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Medicalising Poverty Is Not the Answer

Government plans to have doctors prescribe things like heating and fresh food to patients only treat the symptoms of a bigger social ill: poverty.

Doctor sitting at desk and writing a prescription for her patient. (demaerre / Getty Images)

In August last year, Liz Truss’ government drafted policy plans to enable GPs and other healthcare professionals to prescribe heating for their most vulnerable patients, including by paying part of their energy bills. Prior to the grip of the cost of living crisis, research indicated that poorly heated homes cost NHS England approximately £860 million a year, and take as many as 9,700 lives.

Despite being met with anger from the British Medical Association alongside members of the Opposition, the government implemented the policy in Gloucestershire. Widely reported as having a positive impact, it’s been expanded to 150 households in the NHS Gloucestershire area, as well as homes in Teesside and Aberdeen. In the latter two, invited people—those with cold-sensitive and respiratory health conditions who are struggling with rising costs—can have their energy bills paid through the Warm Home Prescription scheme.

This isn’t the first intervention of its kind. At other times, there have been proposals that doctors should be able to prescribe basics like fruit and vegetables, exercise, social activities, and financial advice. Most recently, the Telegraph announced potential government plans to station job coaches in GP surgeries. These ideas fall broadly under the umbrella of social prescribing or community referral, which is a way of linking patients with non-medical or non-clinical sources of support grounded in their communities—activities which might include art therapy, exercise groups, or emotional support. Social prescribing is promoted as an effective response to social issues that affect our general health and wellbeing, like unemployment or housing problems.

In many ways, these interventions are positive. On the most basic level, it’s good that the Warm Home scheme enables people to live in a warm house. It’s also good that social prescriptions centre the betterment of our health within our communities, and place prevention above cure. But at the same time, some risk only addressing the symptoms of a broader social ill: poverty.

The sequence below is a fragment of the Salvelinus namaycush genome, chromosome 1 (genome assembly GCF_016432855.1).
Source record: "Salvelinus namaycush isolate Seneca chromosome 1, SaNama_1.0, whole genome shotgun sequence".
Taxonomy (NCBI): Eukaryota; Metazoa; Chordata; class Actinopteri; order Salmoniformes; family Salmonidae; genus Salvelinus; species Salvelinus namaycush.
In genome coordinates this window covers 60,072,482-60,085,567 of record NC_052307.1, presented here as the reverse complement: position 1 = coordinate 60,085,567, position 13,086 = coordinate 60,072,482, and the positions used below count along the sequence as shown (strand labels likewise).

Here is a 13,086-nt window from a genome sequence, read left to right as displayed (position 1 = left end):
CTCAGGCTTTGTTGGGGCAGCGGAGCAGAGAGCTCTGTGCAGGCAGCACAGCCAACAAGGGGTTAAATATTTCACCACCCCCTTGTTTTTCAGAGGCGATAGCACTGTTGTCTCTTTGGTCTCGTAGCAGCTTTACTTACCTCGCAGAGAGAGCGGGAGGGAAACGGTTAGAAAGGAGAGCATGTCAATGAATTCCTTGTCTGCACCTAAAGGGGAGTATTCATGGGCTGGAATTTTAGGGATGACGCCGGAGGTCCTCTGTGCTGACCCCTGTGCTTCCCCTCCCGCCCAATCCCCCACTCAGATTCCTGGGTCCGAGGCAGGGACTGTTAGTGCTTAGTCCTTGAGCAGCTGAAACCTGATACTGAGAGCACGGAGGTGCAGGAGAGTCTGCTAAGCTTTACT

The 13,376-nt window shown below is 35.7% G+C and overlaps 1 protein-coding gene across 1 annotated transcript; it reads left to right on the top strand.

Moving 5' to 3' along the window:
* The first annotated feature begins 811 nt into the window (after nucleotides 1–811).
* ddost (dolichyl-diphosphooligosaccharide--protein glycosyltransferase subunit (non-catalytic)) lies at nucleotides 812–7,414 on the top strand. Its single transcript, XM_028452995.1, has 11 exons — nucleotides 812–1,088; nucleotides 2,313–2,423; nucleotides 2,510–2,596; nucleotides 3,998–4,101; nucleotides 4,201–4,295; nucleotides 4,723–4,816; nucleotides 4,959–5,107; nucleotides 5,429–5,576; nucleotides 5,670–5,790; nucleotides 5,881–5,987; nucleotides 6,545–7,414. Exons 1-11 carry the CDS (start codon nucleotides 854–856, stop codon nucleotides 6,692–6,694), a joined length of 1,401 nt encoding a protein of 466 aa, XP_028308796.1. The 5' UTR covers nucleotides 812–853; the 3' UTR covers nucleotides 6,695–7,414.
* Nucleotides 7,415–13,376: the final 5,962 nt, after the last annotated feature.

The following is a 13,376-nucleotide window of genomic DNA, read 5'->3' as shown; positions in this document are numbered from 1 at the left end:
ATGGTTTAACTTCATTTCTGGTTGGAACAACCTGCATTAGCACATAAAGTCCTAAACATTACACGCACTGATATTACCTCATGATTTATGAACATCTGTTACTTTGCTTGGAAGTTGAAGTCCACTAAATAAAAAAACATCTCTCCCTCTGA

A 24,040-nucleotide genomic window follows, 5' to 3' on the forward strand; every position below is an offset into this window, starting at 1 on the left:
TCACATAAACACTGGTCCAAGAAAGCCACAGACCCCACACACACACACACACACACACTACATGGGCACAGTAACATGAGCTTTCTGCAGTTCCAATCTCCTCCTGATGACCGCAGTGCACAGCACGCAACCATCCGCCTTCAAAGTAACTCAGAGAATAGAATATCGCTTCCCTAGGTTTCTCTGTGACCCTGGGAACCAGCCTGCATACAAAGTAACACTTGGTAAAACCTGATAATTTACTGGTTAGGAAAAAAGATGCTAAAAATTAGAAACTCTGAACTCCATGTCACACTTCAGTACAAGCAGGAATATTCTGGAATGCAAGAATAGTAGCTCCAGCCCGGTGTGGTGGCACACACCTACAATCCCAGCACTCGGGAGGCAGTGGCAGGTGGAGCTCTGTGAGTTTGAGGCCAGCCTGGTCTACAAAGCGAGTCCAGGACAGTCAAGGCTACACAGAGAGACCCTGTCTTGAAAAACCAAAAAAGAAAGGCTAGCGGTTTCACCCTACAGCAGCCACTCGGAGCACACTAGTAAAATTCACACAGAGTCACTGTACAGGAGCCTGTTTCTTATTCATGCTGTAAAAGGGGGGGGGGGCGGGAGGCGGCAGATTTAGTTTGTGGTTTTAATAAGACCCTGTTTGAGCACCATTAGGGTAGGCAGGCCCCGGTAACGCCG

In recent years wages in Britain have undergone the longest stagnation since the Napoleonic wars. Cuts to social security and public services mean people across the country have been stripped of their ability to afford the basics like good food and a warm home. We know that living without those things makes people sick: cold, damp homes can contribute to circulatory and respiratory problems; poor nutrition has been linked to higher rates of asthma, diabetes, and arthritis, not to mention depression.

At the same time, this cost of living crisis—which is exacerbating the consequences of those cuts and that stagnation—has arrived at a point when underfunding, understaffing and privatisation in the NHS has hamstrung its ability to deliver its universal aims. GPs and other health practitioners—who would be tasked with prescribing warm homes—are already overwhelmed with long waiting lists and a workforce crisis. Healthcare workers are likely the first to point to the social and financial determinants of many of the health problems with which they deal—but as Dr David Wrigley, BMA England GP committee deputy chair, put it, GPs ‘do not have the time or the skills to do the work of the welfare system’, particularly a welfare system that recent governments have made systemic efforts to slice up.

With so many facing poverty, the better alternative is obvious: accessible and high-quality public housing, capped energy costs, affordable healthy food, well-funded schools (with universal free school meals), liveable social security payments, and better working conditions with rates of pay that enable people to get everything they need. Genuinely addressing the deliberately siloed approaches to health, social care, and housing—as just three examples—would mean the health consequences of a cold home are automatically protected against, and programmes like the Warm Home Prescription scheme would not need to exist.

There is another dimension to this, too, which is that of empowering people to demand that their homes are made safe and their wages liveable by removing the restrictions that currently exist—and are in the process of being expanded—on organising and protest. People should not be beholden to bad landlords and bad bosses that treat their health as disposable. The prescriptive method, by contrast, keeps people in a passive role in the political choices that so drastically affect their lives, and does nothing to dismantle the power dynamics—like energy companies raking in millions while rinsing their customers—that are contributing so much to the development of ill-health in the first place.

The framework of social prescribing recognises that we access health as socially located individuals, which is in many ways a step forward from individualistic approaches to health that have previously dominated. Covid made it impossible for even this government to ignore the role that financial insecurity, bad workplace conditions, overcrowded homes and the like play in poor health. But it will be evidence of a flaw in that thinking if we allow things like networks of community support, space and time to enjoy leisure and exercise, decent housing and food, and basic warmth to be turned into medicines to be prescribed, rather than recognising them as the fundamental pillars of a decent life—and ours by right.